This is a heartwarming tale of a group of farmers, isolated from the mainstream, seeking new products for a growing market, realizing that they have lost some of their traditional knowledge and their traditional varieties, and working closely with scientists in a participatory plant breeding effort to get what they need.
So far, so familiar.
The kicker is that these farmers are not isolated 3000 metres above sea level in a narrow valley. Nor are they eking out a living in poor red soils that are lucky to see 15 cm of rain a year. They are organic farmers growing cauliflowers and cabbages in Brittany in northwest France.1
Brittany has long been famous for its brassicas, notably broccoli, cauliflowers and cabbages. In the 1980s, breeders developed F1 hybrids that offered conventional growers the advantages of yield, uniformity and an extended harvest season. The first hybrid cauliflower was introduced in 1983. Before that time production was based on seed from open-pollinated populations raised on farms by growers who often specialized in seed production for their neighbours. While conventional growers were quick to adopt the range of F1 hybrids that the seed companies offered, organic farmers found themselves increasingly neglected.
They want seed breeders to respect both “the natural characteristics of species” and the “integrity of the organism”. The F1 hybrids, which require a form of male sterility developed by fusing two different types of cell, do neither. But conventional seed breeders do not find it worthwhile to develop varieties for organic farmers, a small market that actively seeks diversity and autonomy from the seed companies.
The organic farmers of Brittany are well organized. They have a professional body, Inter Bio Bretagne, and a research organization called PAIS (Plateforme Agrobiologique d’Inter Bio Bretagne Ã Suscino). The French National Institute for Agronomic Research (INRA) has undertaken organic research since 1999 and in 2004 limited European Union support became available. the organic farmers and scientists decided to develop the brassica varieties they needed.
First they rounded up genetic resources from genebanks in France and elsewhere; Wellesbourne in the UK, Wageningen in the Netherlands, CHERAC in Switzerland and the Vavilov Institute in Russia. A European programme, RESGEN, had collected numerous heritage varieties just before the flood of F1 hybrids.
The team focused on four primary aims:
- Reviving the traditional activity of Roscoff cauliflowers and local cabbages.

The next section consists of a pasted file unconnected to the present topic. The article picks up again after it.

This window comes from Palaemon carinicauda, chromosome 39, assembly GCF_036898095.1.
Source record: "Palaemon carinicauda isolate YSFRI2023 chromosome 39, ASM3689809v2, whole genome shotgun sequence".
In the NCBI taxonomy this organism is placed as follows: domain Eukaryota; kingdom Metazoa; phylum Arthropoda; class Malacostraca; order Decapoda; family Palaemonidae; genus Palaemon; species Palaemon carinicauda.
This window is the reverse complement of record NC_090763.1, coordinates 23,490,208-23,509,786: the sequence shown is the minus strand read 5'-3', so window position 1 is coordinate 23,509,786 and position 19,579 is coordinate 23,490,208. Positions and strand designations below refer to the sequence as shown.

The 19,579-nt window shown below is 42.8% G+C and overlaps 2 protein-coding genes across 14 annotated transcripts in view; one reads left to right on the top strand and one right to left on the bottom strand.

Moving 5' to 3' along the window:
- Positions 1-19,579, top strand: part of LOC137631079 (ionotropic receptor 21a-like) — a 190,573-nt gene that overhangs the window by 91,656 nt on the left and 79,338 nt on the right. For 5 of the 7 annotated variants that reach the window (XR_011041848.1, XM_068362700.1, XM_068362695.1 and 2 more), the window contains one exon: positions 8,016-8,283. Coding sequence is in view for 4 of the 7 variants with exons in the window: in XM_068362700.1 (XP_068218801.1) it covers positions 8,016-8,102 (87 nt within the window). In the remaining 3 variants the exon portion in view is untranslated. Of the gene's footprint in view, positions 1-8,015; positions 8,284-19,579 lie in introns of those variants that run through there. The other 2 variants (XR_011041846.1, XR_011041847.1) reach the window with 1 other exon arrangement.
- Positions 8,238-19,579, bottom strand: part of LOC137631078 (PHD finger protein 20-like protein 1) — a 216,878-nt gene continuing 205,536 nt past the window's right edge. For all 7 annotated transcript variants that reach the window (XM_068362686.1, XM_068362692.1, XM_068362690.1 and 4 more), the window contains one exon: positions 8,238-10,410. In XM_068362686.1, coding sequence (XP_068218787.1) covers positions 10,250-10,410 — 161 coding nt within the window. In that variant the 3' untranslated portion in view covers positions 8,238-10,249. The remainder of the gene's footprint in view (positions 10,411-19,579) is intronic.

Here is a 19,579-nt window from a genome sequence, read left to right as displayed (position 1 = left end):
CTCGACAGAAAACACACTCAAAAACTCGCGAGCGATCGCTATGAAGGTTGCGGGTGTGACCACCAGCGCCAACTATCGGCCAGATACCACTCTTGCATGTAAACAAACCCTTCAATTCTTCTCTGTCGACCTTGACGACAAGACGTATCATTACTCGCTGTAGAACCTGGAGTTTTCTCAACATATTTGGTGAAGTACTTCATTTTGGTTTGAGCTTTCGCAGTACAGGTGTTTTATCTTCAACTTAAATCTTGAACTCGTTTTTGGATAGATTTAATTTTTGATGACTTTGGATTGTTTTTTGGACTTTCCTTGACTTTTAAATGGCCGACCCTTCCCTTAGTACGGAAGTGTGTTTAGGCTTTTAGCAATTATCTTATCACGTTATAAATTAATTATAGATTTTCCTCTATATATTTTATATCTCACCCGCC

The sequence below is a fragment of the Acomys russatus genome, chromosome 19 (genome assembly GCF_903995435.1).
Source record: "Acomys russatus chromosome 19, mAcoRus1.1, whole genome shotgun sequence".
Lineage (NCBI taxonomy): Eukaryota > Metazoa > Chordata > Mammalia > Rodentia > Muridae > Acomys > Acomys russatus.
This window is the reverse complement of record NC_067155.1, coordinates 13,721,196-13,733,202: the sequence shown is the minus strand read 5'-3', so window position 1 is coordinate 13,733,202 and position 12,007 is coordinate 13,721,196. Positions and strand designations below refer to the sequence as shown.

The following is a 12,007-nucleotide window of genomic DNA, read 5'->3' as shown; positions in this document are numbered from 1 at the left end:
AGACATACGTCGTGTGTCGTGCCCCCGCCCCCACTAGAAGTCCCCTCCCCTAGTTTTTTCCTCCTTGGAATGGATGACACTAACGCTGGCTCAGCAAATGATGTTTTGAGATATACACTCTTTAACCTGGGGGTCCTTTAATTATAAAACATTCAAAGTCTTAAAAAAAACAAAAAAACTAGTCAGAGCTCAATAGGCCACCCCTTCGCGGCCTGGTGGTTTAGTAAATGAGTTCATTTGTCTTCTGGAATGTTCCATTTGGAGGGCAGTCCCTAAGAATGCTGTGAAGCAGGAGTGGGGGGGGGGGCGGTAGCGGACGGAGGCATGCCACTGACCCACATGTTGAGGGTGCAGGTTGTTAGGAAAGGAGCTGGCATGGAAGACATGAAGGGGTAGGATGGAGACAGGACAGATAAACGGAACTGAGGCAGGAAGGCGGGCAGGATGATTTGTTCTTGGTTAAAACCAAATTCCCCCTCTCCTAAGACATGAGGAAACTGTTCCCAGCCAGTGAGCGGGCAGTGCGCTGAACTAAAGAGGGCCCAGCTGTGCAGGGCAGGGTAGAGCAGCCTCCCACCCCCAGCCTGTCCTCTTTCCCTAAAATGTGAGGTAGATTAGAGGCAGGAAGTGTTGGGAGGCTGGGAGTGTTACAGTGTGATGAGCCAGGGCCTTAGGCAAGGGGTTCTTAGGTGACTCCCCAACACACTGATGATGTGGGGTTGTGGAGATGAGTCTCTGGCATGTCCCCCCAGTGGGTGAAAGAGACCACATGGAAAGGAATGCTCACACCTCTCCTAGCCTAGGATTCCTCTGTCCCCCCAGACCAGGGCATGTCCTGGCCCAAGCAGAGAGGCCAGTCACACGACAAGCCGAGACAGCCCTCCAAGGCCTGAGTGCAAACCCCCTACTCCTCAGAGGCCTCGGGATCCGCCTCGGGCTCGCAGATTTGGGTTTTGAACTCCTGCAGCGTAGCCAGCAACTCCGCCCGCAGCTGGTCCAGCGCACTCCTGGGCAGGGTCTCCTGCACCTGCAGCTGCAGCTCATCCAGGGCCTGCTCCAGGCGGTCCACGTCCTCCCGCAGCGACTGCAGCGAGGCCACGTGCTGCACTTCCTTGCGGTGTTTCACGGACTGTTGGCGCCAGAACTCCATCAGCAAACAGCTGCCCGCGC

- Extending the traditional activity into autumn cauliflowers.
- Diversifying production into new coloured cauoliflowers.
- Creating new types of population for broccoli and coloured cauliflowers.
For each of these, the Euphytica paper goes into considerable detail. Cabbages, for example, were first grown out and assessed for marketable quality by the farmers and their advisers. the most promising — 7 of the 22 accessions evaluated — are being developed by mass selection at PAIS to make the varieties more suited to mass marketing. The growers adopted a similar strategy to improve autumn cauliflowers, where 8 out of 55 accessions are being pursued. Broccoli and cauliflowers with coloured curds are also in development.
The research side of developing new varieties was going well when, according to the researchers, “the next step occurred spontaneously in the field”. Farmers realized that although agricultural biodiversity, breeding and selection could give them the varieties they sought, they would then have to assure themselves of a supply of seed. “Some of them remembered having seen a father or grandfather producing and breeding seed.” Alas, they “did not remember the traditional know-how or were too young”. And the traditional methods covered only the traditional crops, not the new introductions.
Working together, the farmers and their advisers are tackling these issues. They have introduced new varieties, with a label that mentions the role of PPB in their development. And they have re-established specialist seed farmers who supply seed for all in a collective framework. The big stumbling block now is European legislation.
Until now, the exchange of seed has remained an experimental dimension of PPB because of the current seed regulation which does not allow seed exchange of non-registered varieties. So, the seed legislation represents a limitation on the development of a “market” for seed from PPB. The term “market” is understood as all forms of gift, exchange, free or financial transactions.
The authors of the paper describe how poor farmers “from the Andes to the Himalayas and beyond” have made use of participatory plant breeding and have adapted local laws to make seed available to poor farmers. Europe lags far behind. As the authors say, “French seed legislation represents a limitation on the development of seed exchange by PPB”.
And not just French.
Photo from here.Footnotes: